DE102009047565A1 (en) *  20091207  20110609  Bruker Biospin Ag  Method for controlling RF signals in an NMR system, and probe head for performing the method 
Patent Citations (54)
Publication number  Priority date  Publication date  Assignee  Title 

US4129822A (en)  19750424  19781212  Traficante D  Wideband nuclear magnetic resonance spectrometer 
US4320342A (en)  19780915  19820316  U.S. Philips Corporation  Magnet coil arrangement for generating linear magnetic gradient fields 
US4725780A (en)  19841019  19880216  Mitsubishi Denki Kabushiki Kaisha  RF field generator and detector 
US4638253A (en)  19841029  19870120  General Electric Company  Mutual inductance NMR RF coil matching device 
US4721915A (en)  19850306  19880126  Siemens Aktiengesellschaft  High frequency antenna system for nuclear magnetic resonance tomography devices 
US4731584A (en)  19850814  19880315  Picker International, Inc.  Magnetic resonance probe for operation at frequencies above self resonance 
US4879516A (en)  19850814  19891107  Picker International, Inc.  Precision electrical adjustment of quadrature coil isolation 
US4918388A (en)  19850814  19900417  Picker International, Inc.  Quadrature surface coils for magnetic resonance imaging 
US4737718A (en)  19850819  19880412  U.S. Philips Corporation  Magnetic resonance imaging apparatus including a birdcage r.f. coil 
US4780677A (en)  19860513  19881025  Elscint Ltd.  Probe for nuclear magnetic resonance systems 
US4752736A (en)  19860722  19880621  The Regents Of The University Of California  Center fed QD MRI RF coil 
US4788503A (en)  19861222  19881129  U.S. Philips Corporation  Magnetic resonance imaging apparatus having a detuned RF coil 
US4751464A (en)  19870504  19880614  Advanced Nmr Systems, Inc.  Cavity resonator with improved magnetic field uniformity for high frequency operation and reduced dielectric heating in NMR imaging devices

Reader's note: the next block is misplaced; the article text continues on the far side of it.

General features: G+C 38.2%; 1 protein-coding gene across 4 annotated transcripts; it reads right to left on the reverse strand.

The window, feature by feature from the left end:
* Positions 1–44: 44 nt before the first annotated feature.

US4783641A (en)  19870813  19881108  General Electric Company  NMR radio frequecny field coil with distributed current 
US4820985A (en)  19880406  19890411  General Electric Company  Apparatus for tuning an NMR field coil 
US4885539A (en)  19880606  19891205  General Electric Company  Volume NMR coil for optimum signaltonoise ratio 
US4926125A (en)  19880822  19900515  General Electric Company  Surface gradient assembly for high speed nuclear magnetic resonance imaging 
US4871969A (en)  19881222  19891003  General Electric Company  RF shield for RF coil contained within gradient coils of NMR imaging device 
US5185575A (en)  19891214  19930209  U.S. Philips Corp.  Magnetic resonance imaging apparatus with artefact reduction 
US5081418A (en)  19900430  19920114  General Electric Company  Method and apparatus for tuning an nmr field coil 
US5243286A (en)  19900606  19930907  Advanced Nmr Systems, Inc.  Split shield for magnetic resonance imaging 
US5159929A (en)  19900614  19921103  Morris G Ronald  Insulated rf shield 
US5172061A (en)  19900918  19921215  The Regents Of The University Of California  Q control for capacitively coupled MRI/MRSI RF coil 
US5196797A (en)  19901031  19930323  Toshiba America Mri, Inc.  Method of correcting an asymmetry in an NMR radio frequency coil and an improved radio frequency coil having Nfold symmetry and reduced eddy current 
US5610521A (en)  19920724  19970311  Picker International, Inc.  Gradient and RF coil system without RF shield 
US5365173A (en)  19920724  19941115  Picker International, Inc.  Technique for driving quadrature dual frequency RF resonators for magnetic resonance spectroscopy/imaging by fourinductive loop over coupling 
US5473252A (en)  19930705  19951205  Siemens Aktiengesellschaft  Highfrequency apparatus for nuclear spin tomography 
US5483163A (en)  19930812  19960109  The United States Of America As Represented By The Department Of Health And Human Services  MRI coil using inductively coupled individually tuned elements arranged as freepivoting components 
US5461314A (en)  19931021  19951024  The Regents Of The University Of California  MRI front end apparatus and method of operation 
US5565779A (en)  19931021  19961015  The Regents Of The University Of California  MRI front end apparatus and method of operation 
US5483158A (en)  19931021  19960109  The Regents Of The University Of California  Method and apparatus for tuning MRI RF coils 
US5642048A (en)  19950221  19970624  The University Of Queensland  RF resonator for NMR 
US5791648A (en)  19960220  19980811  Hohl; G. Burnell  Inductive sensory apparatus